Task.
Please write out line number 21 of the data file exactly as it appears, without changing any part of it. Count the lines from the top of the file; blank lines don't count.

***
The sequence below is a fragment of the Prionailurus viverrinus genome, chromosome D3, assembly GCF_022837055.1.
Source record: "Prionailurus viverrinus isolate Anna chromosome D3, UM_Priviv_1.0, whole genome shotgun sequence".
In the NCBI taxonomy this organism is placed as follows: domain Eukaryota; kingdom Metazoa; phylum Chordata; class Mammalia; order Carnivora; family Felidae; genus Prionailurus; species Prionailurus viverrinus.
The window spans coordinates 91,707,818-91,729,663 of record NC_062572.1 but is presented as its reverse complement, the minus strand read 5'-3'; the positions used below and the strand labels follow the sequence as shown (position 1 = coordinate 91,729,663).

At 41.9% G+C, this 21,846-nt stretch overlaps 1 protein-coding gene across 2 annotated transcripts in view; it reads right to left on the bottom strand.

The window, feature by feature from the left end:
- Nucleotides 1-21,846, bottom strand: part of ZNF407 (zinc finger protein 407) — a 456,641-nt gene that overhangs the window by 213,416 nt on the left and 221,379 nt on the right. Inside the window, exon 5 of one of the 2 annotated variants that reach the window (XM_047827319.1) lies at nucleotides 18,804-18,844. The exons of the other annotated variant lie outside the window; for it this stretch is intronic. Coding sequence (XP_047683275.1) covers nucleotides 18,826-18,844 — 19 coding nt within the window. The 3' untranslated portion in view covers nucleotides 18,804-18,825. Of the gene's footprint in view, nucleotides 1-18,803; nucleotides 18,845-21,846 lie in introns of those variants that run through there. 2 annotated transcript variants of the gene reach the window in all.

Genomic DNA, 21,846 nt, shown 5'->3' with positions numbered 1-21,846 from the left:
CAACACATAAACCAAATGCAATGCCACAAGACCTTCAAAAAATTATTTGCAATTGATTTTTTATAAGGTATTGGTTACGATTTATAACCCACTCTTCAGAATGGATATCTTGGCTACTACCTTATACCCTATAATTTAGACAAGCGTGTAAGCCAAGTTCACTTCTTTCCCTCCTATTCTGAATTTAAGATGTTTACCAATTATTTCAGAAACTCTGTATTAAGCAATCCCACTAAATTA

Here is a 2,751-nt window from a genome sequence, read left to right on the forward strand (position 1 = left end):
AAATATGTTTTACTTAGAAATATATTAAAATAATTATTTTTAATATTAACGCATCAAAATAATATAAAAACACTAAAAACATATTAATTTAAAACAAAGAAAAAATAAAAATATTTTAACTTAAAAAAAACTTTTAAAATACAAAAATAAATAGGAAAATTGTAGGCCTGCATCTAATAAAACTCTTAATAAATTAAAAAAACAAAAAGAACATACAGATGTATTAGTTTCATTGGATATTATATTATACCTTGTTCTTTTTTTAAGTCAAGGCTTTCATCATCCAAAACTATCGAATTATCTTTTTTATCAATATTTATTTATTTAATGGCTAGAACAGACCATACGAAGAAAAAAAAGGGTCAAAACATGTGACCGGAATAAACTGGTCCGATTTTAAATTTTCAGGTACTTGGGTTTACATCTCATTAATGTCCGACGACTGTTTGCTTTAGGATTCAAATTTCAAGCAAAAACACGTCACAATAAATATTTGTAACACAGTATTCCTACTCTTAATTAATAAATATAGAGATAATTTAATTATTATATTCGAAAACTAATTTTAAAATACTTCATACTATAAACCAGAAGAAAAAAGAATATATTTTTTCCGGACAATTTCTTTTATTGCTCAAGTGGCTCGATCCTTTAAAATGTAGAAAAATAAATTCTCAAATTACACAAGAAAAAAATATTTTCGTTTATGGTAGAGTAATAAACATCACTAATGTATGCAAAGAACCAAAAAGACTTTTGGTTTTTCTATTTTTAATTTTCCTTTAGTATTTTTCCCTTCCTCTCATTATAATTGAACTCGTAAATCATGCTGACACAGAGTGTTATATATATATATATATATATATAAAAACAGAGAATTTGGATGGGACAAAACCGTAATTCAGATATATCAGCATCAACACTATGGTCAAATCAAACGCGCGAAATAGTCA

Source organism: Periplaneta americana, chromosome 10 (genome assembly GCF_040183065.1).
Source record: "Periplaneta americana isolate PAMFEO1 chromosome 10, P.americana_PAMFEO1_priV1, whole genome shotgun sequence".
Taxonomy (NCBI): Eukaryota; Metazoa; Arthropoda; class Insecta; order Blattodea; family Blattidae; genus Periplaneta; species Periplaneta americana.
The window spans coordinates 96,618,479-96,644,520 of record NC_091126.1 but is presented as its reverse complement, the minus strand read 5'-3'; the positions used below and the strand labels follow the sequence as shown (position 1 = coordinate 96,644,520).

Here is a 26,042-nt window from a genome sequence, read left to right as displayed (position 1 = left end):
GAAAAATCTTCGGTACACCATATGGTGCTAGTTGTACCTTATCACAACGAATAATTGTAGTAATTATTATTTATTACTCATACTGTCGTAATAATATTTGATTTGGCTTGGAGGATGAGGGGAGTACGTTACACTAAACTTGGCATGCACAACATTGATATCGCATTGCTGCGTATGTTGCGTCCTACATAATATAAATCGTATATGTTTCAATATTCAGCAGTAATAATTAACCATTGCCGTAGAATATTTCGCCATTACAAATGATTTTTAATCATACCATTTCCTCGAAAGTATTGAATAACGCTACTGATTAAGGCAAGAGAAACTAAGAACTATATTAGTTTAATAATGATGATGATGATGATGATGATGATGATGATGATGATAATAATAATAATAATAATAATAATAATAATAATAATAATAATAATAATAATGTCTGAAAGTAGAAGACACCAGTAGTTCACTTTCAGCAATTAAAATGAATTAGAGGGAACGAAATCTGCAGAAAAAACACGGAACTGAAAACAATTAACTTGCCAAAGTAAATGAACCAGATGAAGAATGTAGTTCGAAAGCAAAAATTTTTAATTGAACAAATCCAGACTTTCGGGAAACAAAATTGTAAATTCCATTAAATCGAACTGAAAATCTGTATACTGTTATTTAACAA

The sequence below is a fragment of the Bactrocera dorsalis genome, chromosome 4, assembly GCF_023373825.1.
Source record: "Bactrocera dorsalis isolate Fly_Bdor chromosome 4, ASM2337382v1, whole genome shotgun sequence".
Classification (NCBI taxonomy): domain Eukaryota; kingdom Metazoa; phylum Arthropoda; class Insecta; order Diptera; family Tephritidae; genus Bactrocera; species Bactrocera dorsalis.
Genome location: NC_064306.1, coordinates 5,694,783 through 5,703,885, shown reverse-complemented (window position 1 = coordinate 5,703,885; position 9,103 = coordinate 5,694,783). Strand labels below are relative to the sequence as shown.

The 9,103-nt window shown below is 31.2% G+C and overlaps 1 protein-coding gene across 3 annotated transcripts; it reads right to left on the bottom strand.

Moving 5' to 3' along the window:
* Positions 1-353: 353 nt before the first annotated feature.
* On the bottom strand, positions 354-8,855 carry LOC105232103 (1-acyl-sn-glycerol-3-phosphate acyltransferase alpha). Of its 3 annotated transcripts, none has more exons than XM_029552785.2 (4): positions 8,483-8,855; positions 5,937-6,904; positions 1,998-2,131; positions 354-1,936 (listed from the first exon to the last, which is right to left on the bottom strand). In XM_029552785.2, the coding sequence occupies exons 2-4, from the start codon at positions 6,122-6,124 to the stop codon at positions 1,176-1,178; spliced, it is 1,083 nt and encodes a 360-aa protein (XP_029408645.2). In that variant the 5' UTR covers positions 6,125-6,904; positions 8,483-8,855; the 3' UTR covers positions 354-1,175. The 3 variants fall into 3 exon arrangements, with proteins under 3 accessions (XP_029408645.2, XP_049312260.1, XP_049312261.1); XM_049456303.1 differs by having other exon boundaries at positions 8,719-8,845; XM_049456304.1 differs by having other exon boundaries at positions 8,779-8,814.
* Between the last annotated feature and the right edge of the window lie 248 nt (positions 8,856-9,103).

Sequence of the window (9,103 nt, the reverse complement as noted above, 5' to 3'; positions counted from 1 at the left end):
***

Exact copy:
Genome location: NC_064306.1, coordinates 5,694,783 through 5,703,885, shown reverse-complemented (window position 1 = coordinate 5,703,885; position 9,103 = coordinate 5,694,783). Strand labels below are relative to the sequence as shown.